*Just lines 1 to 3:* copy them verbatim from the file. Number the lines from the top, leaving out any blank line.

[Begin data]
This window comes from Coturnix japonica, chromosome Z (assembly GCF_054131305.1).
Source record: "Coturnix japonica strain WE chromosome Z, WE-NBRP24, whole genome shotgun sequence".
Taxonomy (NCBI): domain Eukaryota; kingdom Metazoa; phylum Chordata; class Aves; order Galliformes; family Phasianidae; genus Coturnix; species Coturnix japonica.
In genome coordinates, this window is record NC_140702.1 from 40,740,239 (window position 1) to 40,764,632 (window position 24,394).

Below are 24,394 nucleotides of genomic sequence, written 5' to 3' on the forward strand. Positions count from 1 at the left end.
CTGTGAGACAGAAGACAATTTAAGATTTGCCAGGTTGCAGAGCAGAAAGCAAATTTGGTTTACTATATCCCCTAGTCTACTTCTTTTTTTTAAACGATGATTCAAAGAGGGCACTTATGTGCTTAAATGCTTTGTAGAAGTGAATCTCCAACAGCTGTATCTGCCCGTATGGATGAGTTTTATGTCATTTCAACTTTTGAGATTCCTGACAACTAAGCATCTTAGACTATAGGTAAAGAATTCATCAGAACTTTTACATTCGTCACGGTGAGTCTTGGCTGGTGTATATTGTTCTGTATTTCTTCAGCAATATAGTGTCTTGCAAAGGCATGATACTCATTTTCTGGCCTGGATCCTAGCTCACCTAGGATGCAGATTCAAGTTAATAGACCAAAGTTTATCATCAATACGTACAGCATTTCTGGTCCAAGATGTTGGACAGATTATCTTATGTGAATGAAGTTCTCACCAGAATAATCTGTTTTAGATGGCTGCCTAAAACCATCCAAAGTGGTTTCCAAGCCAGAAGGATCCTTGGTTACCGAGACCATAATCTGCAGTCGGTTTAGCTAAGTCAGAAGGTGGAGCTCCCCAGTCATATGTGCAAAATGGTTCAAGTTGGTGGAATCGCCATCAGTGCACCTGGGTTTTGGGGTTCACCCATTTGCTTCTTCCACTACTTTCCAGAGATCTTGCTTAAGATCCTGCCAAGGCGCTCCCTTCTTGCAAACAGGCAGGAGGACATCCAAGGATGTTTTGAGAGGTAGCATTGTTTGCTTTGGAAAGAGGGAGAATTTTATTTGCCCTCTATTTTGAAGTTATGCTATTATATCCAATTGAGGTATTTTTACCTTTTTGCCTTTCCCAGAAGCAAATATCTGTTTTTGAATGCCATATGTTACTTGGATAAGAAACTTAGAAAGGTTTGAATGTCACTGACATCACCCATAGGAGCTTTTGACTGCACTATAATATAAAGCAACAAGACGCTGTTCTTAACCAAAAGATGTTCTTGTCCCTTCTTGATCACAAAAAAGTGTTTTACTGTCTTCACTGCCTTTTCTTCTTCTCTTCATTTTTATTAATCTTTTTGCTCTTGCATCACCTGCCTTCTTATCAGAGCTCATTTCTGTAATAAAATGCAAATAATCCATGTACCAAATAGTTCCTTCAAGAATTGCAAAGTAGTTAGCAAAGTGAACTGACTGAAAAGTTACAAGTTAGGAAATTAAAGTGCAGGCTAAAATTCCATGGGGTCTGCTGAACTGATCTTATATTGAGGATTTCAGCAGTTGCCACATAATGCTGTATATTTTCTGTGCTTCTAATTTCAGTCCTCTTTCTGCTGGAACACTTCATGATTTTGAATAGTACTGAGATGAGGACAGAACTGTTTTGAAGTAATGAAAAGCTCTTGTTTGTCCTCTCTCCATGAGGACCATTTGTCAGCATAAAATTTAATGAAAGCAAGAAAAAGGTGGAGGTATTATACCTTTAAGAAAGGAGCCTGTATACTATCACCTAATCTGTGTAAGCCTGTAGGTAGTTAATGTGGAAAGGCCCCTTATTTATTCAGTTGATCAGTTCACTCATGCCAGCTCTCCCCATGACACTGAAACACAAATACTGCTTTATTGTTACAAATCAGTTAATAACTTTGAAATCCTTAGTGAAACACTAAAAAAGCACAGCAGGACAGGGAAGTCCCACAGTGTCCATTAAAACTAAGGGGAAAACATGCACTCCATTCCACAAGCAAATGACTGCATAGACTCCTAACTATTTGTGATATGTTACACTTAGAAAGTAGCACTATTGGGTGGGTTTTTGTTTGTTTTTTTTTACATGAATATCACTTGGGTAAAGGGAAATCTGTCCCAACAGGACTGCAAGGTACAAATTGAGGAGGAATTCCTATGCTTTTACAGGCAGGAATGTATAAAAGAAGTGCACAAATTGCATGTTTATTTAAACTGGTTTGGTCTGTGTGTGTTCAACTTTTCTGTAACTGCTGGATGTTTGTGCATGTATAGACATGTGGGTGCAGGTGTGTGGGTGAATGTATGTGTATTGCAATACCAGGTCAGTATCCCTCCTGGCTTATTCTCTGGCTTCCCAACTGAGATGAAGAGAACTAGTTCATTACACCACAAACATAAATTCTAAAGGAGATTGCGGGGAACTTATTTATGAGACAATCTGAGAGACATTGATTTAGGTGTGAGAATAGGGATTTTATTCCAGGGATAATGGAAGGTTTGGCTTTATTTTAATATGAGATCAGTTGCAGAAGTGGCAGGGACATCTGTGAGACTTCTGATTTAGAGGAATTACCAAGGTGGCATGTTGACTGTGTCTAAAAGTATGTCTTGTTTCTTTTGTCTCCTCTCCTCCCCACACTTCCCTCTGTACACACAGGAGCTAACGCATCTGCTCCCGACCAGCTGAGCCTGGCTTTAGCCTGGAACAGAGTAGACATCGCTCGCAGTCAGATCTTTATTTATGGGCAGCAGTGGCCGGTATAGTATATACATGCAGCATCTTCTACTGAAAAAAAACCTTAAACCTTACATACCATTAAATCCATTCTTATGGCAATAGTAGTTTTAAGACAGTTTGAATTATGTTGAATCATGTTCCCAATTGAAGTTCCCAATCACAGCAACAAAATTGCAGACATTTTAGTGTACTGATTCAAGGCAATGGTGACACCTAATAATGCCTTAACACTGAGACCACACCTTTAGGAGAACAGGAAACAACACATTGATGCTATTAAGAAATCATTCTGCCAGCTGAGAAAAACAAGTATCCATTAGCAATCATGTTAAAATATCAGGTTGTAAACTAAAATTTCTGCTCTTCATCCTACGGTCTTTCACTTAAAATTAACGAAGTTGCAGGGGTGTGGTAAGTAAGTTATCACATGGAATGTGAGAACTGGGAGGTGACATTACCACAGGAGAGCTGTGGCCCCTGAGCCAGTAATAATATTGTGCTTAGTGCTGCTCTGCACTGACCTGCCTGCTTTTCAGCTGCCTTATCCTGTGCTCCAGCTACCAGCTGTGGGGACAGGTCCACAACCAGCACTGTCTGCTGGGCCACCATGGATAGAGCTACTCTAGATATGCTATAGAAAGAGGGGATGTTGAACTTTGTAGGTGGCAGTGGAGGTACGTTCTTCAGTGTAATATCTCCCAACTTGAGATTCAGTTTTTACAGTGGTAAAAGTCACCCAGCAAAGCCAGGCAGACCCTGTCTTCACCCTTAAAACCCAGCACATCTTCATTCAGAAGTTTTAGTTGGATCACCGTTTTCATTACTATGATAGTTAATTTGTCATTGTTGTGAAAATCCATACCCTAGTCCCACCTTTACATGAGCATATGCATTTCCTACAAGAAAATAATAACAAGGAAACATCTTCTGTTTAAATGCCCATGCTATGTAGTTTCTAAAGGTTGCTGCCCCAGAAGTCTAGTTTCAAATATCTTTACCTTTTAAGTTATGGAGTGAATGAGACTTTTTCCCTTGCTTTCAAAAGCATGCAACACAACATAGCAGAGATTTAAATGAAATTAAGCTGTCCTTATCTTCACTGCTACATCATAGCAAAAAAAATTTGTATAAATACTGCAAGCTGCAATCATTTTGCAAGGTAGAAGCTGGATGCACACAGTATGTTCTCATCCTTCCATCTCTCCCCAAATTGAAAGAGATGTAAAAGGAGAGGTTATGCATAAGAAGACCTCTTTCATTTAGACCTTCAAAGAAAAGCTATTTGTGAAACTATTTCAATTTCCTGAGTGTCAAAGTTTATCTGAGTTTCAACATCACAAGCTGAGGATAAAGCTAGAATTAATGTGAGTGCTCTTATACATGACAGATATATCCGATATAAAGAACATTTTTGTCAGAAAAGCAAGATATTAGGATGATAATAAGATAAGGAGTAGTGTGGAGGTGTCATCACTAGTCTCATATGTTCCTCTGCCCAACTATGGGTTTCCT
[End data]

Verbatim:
This window comes from Coturnix japonica, chromosome Z (assembly GCF_054131305.1).
Source record: "Coturnix japonica strain WE chromosome Z, WE-NBRP24, whole genome shotgun sequence".
Taxonomy (NCBI): domain Eukaryota; kingdom Metazoa; phylum Chordata; class Aves; order Galliformes; family Phasianidae; genus Coturnix; species Coturnix japonica.